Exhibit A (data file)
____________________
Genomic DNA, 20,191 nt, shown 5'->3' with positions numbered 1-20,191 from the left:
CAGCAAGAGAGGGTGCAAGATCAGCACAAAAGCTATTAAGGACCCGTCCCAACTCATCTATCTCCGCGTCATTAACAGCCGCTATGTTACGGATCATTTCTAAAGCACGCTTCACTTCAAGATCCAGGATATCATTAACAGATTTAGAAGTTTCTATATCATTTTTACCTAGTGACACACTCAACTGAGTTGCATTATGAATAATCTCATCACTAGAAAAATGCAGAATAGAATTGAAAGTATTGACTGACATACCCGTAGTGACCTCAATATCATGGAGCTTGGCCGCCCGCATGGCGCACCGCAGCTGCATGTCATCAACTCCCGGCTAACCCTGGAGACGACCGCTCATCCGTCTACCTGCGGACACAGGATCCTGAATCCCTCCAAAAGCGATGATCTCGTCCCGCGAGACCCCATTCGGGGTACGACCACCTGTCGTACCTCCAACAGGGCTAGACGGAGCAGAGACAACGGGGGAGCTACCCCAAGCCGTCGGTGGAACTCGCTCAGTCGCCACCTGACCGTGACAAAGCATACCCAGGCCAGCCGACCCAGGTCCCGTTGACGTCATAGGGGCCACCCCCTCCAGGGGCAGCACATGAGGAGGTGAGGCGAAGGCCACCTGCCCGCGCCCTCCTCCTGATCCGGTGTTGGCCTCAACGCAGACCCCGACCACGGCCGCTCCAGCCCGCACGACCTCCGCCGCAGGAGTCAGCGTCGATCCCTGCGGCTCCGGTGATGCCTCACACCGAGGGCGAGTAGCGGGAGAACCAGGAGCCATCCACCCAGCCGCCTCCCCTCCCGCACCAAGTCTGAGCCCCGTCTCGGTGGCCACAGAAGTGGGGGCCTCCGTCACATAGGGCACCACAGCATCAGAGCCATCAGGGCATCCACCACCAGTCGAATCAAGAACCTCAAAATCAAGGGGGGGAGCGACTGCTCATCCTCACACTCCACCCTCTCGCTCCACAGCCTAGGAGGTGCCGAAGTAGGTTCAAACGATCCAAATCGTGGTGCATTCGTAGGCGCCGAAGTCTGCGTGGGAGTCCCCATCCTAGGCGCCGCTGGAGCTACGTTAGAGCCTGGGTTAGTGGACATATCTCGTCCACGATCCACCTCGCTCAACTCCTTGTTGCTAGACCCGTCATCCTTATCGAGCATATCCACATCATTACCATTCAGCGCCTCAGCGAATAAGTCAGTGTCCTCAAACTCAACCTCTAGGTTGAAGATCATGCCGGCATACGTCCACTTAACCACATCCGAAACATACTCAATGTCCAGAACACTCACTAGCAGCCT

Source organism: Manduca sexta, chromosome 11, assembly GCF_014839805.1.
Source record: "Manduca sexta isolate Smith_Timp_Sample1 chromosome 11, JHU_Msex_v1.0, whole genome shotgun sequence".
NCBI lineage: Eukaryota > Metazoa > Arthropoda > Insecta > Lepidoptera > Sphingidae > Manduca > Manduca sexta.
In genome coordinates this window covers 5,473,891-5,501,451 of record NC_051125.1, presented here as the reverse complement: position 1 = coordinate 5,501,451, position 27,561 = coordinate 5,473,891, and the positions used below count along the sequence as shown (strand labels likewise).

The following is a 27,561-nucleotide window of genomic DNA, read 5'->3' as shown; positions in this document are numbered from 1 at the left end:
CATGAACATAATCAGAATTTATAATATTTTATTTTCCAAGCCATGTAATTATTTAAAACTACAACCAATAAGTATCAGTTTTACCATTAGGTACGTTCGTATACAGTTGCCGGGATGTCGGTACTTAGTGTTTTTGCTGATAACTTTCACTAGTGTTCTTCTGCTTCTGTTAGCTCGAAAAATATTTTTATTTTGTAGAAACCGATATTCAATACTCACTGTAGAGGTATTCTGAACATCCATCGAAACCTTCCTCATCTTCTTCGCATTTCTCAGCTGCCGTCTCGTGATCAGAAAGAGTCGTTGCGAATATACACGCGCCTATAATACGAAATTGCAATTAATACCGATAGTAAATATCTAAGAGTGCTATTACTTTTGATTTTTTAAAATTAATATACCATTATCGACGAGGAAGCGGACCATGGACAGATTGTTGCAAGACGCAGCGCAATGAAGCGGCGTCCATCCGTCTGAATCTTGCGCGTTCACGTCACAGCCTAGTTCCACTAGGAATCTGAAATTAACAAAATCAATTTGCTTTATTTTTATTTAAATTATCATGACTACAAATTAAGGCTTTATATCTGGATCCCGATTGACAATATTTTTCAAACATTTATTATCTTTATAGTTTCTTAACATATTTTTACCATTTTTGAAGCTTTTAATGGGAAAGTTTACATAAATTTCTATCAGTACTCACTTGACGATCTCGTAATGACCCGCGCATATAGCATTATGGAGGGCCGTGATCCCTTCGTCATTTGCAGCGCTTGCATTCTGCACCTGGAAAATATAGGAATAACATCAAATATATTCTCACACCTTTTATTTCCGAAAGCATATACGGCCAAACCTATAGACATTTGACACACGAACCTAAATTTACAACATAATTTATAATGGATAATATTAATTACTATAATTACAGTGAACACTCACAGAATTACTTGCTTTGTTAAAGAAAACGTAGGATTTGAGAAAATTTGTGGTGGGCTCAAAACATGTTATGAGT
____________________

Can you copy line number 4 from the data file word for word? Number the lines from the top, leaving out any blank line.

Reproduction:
Source record: "Manduca sexta isolate Smith_Timp_Sample1 chromosome 11, JHU_Msex_v1.0, whole genome shotgun sequence".